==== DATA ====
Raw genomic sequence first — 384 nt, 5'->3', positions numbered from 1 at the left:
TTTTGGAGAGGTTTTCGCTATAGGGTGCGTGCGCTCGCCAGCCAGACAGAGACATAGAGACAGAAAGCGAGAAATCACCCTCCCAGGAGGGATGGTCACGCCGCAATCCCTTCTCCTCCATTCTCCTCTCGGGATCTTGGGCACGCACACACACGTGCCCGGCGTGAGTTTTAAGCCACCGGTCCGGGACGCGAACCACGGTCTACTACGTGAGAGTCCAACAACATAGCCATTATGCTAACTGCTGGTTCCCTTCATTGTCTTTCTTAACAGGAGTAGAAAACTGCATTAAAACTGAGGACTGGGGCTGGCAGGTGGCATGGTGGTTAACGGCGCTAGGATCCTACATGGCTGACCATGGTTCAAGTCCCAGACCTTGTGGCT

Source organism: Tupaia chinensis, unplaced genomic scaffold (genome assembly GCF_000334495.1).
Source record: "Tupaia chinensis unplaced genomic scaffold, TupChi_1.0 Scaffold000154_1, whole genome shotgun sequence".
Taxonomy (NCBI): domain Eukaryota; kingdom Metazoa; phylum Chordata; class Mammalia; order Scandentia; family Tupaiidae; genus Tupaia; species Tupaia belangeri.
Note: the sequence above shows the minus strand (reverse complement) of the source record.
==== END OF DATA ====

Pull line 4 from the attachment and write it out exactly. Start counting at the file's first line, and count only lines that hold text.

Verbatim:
Source record: "Tupaia chinensis unplaced genomic scaffold, TupChi_1.0 Scaffold000154_1, whole genome shotgun sequence".